dormando at rydia.net
Sat Feb 2 09:58:35 UTC 2008
> I'm actually a bit puzzled. I'm one of those users, yet I don't know
> what a "local hostname" thing is. Some setups may have distinct
> internal and external host names. When there's only a single name,
> then by specifying it for different servers the use takes the full
> responsibility. I doubt you will find any server out there that tries
> to fight this internally, so memcached shouldn't be any smarter ;).
When someone thinks "box" means "box.internal" instead of "box.external"
- my complete lack of actually using ipv6 means I don't understand which
ipv6 will bind to.
> The difference arise on client side: "you have to use them all" means
> "don't give up after the first one". You try to connect to one after
> another, and stop once connected successfully. This is where ordering
> comes to play: more promising addresses are tried first.
> For server side, either the sorting is done anyways, or perhaps the
> addresses are returned in a completely random order. In both cases,
> trying only the first is meaningless. Here you have truly try them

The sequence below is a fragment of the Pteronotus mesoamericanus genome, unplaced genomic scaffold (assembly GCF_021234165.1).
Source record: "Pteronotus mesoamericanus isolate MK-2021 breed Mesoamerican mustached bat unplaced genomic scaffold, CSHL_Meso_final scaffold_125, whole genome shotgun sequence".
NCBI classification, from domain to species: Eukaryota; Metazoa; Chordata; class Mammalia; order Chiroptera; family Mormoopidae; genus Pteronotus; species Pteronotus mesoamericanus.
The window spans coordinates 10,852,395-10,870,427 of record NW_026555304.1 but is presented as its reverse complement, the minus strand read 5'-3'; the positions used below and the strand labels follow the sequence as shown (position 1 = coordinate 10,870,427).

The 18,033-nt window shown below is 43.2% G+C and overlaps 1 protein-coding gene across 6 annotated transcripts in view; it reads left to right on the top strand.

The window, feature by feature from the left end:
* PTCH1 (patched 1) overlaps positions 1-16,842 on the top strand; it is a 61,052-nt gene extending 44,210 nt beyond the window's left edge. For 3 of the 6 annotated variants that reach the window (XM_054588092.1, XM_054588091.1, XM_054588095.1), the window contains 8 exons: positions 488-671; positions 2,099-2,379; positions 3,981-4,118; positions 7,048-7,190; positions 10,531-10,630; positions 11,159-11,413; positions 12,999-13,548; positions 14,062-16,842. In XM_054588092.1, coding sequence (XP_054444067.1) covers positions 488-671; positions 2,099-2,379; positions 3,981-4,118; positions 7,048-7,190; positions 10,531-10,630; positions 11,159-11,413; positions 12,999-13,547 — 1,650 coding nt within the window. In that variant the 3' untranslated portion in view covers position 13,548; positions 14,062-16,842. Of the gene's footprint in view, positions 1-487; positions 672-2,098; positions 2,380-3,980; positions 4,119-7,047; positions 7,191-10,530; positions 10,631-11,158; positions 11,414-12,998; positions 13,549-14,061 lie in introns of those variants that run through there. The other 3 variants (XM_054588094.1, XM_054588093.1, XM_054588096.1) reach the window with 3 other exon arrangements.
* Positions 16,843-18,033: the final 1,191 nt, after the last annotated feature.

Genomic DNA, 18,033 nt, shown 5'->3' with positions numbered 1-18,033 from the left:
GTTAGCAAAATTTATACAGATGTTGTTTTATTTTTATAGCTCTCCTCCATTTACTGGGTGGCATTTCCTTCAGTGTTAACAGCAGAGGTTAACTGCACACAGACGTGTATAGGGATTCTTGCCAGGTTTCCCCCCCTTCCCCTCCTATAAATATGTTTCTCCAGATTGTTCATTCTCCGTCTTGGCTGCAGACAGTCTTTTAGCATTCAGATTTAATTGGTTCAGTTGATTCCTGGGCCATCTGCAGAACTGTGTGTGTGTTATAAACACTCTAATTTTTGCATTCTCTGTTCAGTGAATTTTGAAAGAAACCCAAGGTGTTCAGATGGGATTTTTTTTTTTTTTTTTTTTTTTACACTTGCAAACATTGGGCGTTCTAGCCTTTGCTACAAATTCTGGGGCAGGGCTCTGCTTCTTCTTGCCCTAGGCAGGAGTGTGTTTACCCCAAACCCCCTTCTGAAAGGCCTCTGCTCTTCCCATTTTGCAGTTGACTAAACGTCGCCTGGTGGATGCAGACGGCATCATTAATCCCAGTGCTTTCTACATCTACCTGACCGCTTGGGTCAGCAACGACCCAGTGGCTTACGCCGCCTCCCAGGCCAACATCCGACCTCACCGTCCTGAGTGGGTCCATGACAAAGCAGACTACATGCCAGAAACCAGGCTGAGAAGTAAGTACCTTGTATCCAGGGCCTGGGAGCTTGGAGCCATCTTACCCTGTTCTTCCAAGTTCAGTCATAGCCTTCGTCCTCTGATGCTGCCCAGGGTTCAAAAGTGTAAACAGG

> all, because you can't predict what address the client will use.
> Recall, single physical interface may have several addresses.
I figured it'd be fun to have ipv6 support before waiting for the
listening socket business to stop sucking. Thing is both of you folks
are insisting that it doesn't work at all, so what's the point? :\
> This will break IPv4 connectivity on systems that require to bind IPv6
> and IPv4 separately.
Do those work now?
>> - See if we can change the unix domain socket bit to not exclude tcp and
>> udp (I can see _someone_ wanting to use all three. This whole
>> discussion's about not restricting it). I'm loathe to change a "default"
>> tho, so maybe folks have good ideas.
> I think this step should be done first, i.e. to allow arbitrary number
> of listening sockets of different types.
That'd be ideal. I'm not sure how realistic it is. I've written my own
mysql proxy this way (limitless arbitrary socket binding), so maybe I
can give a whack at it...
>> - By "default" the ipv6 code will bind to the first address it finds.
> This would be completely unjustified. Make it the other way around,
> special all-secure mode, that will bind to one first (read _random_)
> address ;).
I'm less concerned about security than I am about portability. Will this
break things? Will the other approach break things? I'm not even sure.
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